Lockdown? Half Lockdown? Quasi-Lockdown? Greeks in Limbo Lockdown

January 3, 2021

ATHENS – It’s getting so in Greece you can’t tell the lockdown without a program after the New Democracy government – without an announcement – de facto extended a second COVID-19 lockdown from Jan. 7 to Jan. 11.

That came after a holiday period – when the lockdown announced Nov. 7 was pushed back to Dec. 7 but then to Jan. 7 because so many people weren’t following health protocols under a scheme far more lenient than a first lockdown in the spring.

Prime Minister Kyriakos Mitsotakis earlier admitted he waited too long to bring the second closing of non-essential businesses as he was trying to balance saving lives against keeping a staggering economy going, and it was revised but largely ignored.

The government during the Christmas holidays implemented a click-and-collect method to let shoppers order goods online and make appointments for store pickups but that has been suspended.

The major rival SYRIZA has accused the government of being wishy washy on what it wants to do and failing to handle the pandemic with a second wave surging after indecision and disagreement between government officials, including on a special panel of scientists and doctors giving advice.

The result has been a kind of pseudo-lockdown that was widely defied until the government got tougher, before backing off a bit during the holidays when a 9 o’clock night curfew was pushed back and hour and now brought back again.

The government extended the lockdown another four days to get through another weekend and allow schools to reopen despite worry that the virus could spread in the classrooms and with the health system still burdened by critical cases.

On Jan. 11, the health protocols will still be in effect even as openings are allowed, with stores coming next but the vacillation has seen SYRIZA and opponents accuse Mitsotakis’ government has been criticized of going back and forth from optimism to pessimism, from saying signs show improvement before sounding alarms, strict lockdowns in some regions and lesser measures in others.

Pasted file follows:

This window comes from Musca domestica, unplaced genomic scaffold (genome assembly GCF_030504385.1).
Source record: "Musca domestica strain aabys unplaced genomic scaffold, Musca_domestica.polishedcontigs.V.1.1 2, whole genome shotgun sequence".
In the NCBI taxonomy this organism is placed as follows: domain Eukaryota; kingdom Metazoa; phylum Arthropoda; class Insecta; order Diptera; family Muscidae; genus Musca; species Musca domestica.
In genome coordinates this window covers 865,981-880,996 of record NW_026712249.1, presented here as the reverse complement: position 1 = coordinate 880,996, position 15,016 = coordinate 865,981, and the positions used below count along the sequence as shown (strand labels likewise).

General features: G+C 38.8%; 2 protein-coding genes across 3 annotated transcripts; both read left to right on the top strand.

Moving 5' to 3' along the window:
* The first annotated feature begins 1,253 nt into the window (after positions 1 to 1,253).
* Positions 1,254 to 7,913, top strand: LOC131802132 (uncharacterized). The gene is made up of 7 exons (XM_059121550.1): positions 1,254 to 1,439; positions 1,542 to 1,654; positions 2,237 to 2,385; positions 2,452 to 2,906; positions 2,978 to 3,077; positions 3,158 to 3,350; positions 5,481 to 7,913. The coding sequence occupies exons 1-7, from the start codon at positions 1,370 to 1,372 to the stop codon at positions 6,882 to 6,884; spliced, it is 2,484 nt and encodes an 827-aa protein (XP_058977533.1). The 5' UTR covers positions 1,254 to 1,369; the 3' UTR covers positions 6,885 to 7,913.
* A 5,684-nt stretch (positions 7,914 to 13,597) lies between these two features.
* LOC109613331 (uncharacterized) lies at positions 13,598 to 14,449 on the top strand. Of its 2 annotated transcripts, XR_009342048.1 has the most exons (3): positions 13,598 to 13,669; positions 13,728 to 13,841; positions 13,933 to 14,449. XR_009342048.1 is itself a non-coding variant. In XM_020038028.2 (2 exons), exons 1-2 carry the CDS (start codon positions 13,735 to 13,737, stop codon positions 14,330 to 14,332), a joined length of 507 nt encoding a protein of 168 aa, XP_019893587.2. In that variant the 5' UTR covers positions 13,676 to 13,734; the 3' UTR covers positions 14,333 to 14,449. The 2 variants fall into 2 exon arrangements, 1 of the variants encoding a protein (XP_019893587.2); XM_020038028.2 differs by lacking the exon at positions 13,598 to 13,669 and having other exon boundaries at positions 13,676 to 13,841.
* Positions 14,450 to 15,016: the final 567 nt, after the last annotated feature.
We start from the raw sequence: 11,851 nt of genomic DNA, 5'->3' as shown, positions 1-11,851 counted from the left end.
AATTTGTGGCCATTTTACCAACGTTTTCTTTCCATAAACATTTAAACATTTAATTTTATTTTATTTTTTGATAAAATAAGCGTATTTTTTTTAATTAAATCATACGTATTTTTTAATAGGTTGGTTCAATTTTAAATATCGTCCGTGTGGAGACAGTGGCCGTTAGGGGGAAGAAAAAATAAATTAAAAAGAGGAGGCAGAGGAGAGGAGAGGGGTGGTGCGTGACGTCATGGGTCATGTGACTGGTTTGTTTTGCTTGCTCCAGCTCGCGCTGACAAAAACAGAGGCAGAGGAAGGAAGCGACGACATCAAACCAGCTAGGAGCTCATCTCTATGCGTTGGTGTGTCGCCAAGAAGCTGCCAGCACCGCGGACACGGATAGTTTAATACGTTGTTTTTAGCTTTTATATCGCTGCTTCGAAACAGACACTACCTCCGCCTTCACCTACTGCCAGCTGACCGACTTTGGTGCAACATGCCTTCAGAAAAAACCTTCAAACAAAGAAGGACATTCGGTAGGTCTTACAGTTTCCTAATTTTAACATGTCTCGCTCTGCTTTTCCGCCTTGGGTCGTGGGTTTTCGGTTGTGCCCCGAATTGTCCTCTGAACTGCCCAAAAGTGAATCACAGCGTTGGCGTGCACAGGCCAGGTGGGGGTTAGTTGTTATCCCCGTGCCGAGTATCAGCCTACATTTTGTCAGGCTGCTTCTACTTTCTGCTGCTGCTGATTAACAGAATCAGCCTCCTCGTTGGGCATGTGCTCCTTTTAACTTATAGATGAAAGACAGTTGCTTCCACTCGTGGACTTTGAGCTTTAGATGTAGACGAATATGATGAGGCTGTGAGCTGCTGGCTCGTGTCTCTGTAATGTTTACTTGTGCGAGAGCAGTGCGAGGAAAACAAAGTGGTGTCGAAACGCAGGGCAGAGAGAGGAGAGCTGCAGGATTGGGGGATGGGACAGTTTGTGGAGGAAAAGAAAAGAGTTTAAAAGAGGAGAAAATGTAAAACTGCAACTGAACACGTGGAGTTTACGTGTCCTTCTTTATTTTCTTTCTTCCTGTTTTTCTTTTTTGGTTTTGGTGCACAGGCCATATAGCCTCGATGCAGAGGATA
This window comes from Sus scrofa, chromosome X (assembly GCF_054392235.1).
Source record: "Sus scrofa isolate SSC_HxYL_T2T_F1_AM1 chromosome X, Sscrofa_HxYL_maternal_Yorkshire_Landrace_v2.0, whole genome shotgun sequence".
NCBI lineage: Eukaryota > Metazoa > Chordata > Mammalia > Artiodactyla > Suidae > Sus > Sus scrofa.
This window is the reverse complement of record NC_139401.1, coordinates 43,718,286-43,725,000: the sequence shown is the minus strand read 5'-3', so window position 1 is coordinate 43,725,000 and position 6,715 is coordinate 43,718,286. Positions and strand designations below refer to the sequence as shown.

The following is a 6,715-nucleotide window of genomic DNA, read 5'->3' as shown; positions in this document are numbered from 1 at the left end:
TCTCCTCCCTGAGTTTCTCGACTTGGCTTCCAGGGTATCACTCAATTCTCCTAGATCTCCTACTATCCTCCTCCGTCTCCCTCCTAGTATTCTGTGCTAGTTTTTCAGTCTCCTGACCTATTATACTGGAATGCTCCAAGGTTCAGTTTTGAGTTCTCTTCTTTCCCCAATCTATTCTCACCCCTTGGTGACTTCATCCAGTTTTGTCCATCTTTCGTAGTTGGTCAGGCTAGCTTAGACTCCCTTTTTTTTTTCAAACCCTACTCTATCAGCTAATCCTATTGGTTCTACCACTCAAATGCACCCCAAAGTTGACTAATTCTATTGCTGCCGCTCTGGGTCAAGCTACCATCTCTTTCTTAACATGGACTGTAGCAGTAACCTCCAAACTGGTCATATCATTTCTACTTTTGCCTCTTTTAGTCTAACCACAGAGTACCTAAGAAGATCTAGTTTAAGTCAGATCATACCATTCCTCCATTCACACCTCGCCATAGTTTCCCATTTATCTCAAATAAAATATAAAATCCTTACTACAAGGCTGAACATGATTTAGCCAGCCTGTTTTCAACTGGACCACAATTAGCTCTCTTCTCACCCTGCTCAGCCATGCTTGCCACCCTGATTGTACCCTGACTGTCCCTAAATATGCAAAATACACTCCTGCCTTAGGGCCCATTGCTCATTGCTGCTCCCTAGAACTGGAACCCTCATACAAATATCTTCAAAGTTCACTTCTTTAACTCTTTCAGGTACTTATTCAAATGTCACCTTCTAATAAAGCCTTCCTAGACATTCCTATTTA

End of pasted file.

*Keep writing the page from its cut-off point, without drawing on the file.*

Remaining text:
And even now there’s talk in the government of bringing even tougher measures if the reopenings see cases spike again as they have during the roller coaster statistics during the 10-month epidemic.

In an interview with Kathimerini, Minister of State Giorgos Gerapetritis, a close aide to Mitsotakis, had hinted about about the temporary imposition of a stricter lockdown, adding to the confusion of going back and forth about what to do.

“We will not hesitate to take difficult decisions, to sacrifice some other economic or social activity or to restrict ourselves further in order to prioritize the safe return of students to their classrooms," he said although one doctor on the advisory panel said it might not be safe.

With a slow rollout of vaccines coming in the thousands instead of the millions, and no word on how they would be conducted as the lockdown goes on, Gerapetritis said – noting a decision from the country’s highest administrative court – that students will have to take the injection although there’s concern if it’s safe or effective.

He said the Constitution allows that to be mandatory after the government said taking the vaccine wouldn’t be mandatory and then people would have no choice which one they get from various companies producing them.

But there won’t be enough vaccines for students until June, when schools end, with the elderly and those most susceptible to the Coronavirus, along with politicians who cut to the head of the line to protect themselves.


Terrified tourists who had to walk along beaches to flee wildfires on the popular island of Rhodes in the summer of 2023 can go back there for vacations now, partly paid by the New Democracy government eager to keep foreign arrivals coming this year.

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